(Quebec) The Legault government is committed to “quickly” tabling a bill making the oath of allegiance to the king optional for elected officials, an “important” gesture underlined by Québec solidaire, which does not exclude pledging allegiance to the sovereign for the last time. For its part, the Parti Québécois maintains the hard line.
“I think the Parti Québécois must accept the outstretched hand offered to it. We don’t want to take an oath to the king, and we can change that by passing a bill in the National Assembly. However, you have to sit […] We are ready to table a bill quickly to put an end to the oath of allegiance to the king,” said Minister of Justice and Government House Leader Simon Jolin-Barrette.
He made this statement on the sidelines of a negotiation meeting between the parties to decide whether or not to recognize Québec solidaire (QS) and the Parti québécois (PQ) as parliamentary groups. But these important discussions – they will determine the research budgets and the ability of these parties to hire political personnel, in particular – found themselves in the shadow of another debate, that on the oath of allegiance to the king. Charles III.
Earlier this fall, the PQ and QS refused to swear allegiance to the sovereign. They were trying to negotiate a passageway to avoid this ritual considered obsolete. On Tuesday, the President of the National Assembly, François Paradis, cut short the debate: as long as the oath is not taken, they will not be able to sit in the Blue Room or in the parliamentary committee, and could be expelled. He also ruled that it was not possible to remedy the situation by a simple parliamentary motion as the PQ wants, that it had to be done by means of a law, since the obligation stems from the Constitution Act of 1867.
But to pass a law, you have to sit in the Blue Room, and therefore… take an oath of allegiance to Charles III, for the last time. QS elected officials will have to weigh the pros and cons in caucus. “There are two new elements that have arrived [mardi] and [mercredi] : the President’s decision and the House Leader’s commitment to quickly table a bill to make the oath optional. These are two important elements that I must report to the caucus,” explained the solidarity parliamentary leader, Alexandre Leduc.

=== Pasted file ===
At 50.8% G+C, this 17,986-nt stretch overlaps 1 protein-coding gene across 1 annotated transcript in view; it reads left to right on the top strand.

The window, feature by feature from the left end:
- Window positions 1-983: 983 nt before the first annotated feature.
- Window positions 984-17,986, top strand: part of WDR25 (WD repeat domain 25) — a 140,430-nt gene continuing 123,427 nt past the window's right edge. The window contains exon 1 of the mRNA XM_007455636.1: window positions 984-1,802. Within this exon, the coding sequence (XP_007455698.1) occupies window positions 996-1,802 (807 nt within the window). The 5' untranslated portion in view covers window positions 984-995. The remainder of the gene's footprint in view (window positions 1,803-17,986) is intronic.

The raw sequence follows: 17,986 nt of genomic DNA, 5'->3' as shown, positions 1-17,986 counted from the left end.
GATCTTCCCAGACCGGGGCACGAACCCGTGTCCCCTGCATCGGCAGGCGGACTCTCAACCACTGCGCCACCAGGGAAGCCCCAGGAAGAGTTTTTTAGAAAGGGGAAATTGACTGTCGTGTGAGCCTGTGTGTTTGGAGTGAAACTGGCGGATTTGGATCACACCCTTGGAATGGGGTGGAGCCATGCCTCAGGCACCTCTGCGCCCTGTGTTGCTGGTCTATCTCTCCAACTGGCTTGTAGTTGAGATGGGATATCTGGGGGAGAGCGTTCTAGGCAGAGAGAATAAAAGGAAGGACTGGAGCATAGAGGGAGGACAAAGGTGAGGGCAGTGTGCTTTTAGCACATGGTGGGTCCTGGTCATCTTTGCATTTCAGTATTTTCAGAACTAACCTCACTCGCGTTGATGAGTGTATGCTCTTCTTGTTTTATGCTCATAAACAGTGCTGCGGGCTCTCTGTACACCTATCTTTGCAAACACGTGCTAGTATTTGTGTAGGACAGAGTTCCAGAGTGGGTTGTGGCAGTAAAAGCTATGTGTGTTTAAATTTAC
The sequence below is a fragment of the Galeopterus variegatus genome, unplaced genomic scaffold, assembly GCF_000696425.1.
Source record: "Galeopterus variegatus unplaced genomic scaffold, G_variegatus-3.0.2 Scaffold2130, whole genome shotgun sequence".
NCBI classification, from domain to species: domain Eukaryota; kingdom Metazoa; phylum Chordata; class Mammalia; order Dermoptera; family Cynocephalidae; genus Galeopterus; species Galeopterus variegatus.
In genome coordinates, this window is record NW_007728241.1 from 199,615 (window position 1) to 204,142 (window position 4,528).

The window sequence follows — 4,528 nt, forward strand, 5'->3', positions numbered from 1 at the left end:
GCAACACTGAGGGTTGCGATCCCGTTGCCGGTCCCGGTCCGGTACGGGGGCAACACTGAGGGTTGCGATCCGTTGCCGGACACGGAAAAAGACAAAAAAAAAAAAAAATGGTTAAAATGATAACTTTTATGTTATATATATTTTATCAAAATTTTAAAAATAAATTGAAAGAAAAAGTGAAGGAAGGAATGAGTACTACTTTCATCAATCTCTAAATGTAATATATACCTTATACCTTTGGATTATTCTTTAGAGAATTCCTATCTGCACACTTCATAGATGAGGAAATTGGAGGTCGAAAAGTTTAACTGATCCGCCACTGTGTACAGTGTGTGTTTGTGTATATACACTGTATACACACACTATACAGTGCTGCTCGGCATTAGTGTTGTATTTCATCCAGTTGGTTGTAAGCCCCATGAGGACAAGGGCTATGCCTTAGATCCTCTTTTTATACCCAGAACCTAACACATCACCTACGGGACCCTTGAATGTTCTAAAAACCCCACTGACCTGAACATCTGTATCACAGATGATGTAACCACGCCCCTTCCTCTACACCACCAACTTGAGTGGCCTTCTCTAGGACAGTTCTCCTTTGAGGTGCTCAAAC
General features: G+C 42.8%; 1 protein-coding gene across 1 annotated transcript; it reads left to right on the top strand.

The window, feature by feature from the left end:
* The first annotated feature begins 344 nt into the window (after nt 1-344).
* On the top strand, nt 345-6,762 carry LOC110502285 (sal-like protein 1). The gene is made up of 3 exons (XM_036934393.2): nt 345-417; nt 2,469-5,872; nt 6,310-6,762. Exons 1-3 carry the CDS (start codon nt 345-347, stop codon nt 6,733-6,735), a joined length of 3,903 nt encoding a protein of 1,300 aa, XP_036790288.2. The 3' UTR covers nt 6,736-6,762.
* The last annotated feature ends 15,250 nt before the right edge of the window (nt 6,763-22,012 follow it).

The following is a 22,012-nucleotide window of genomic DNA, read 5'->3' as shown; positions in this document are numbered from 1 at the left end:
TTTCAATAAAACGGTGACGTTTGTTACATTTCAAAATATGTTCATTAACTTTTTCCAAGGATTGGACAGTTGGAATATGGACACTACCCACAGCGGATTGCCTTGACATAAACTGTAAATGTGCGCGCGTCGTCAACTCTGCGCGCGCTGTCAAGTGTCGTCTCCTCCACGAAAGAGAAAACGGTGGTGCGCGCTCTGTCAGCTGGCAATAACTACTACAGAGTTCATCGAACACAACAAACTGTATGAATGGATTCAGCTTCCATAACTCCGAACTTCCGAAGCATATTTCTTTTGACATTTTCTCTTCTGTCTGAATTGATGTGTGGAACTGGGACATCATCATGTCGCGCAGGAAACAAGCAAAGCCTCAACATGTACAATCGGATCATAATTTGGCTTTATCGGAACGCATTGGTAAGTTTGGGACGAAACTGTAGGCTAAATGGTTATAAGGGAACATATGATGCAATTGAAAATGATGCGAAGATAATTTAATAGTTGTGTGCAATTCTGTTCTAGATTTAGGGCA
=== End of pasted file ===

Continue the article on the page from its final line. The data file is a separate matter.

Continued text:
In the Parti Québécois, however, both Mr. Paradis’ decision and the proposal of the Coalition avenir Québec (CAQ) were rejected. Chef Paul St-Pierre Plamondon maintains a hard line. “Lying and perjuring myself as the first act as an elected official is sincerely repugnant to me. To swear allegiance to the representative of the Anglican Church is sincerely repugnant to me. And no, I do not intend to take the oath, ”he said in a press scrum.
He says that several options are on the table: for example, asking Pascal Bérubé or Joël Arseneau – the other two elected members of the PQ – to take an oath to sit, or simply to stay on the sideline.
Lack of will
But he maintains that a parliamentary motion is the best option, and that the CAQ lacks “political will”. “The law is a much less robust solution, because it will be subject to the examination of the application of the Constitution by the courts. The odds of this law failing are much higher than [dans le cas de] the motion, which is a matter of internal management of the Assembly,” he said.
He directly attacked the credibility of the President of the National Assembly and the legal basis of his decision. Mr. Paradis is no longer a deputy, and will be replaced as soon as parliament returns. He is a “very outgoing” president who received a “political order” from the CAQ, he said. He regrets that this decision has “closed the door to the negotiations and the solutions that are already on the table”.
The caquiste Simon Jolin-Barrette, he denied having asked Mr. Paradis to intervene. He finds it “worrying” that the PQ is questioning a decision of the Assembly, and urges the party to take an oath to pass a law with QS and the CAQ.
For Mr. St-Pierre Plamondon, this reflection “lacks height”. “They say in veiled words: we took an oath, we weren’t tempted, so you too are going to take an oath,” he cursed.
But whether it is to vote on a law or to vote on a motion, it is necessary to be able to sit. Mr. St-Pierre Plamondon acknowledges that he could not vote for the motion he is asking the CAQ to allow it to do its job as legislator without pledging allegiance to the king. “Obviously they’re the only ones who have the power to do that,” he said.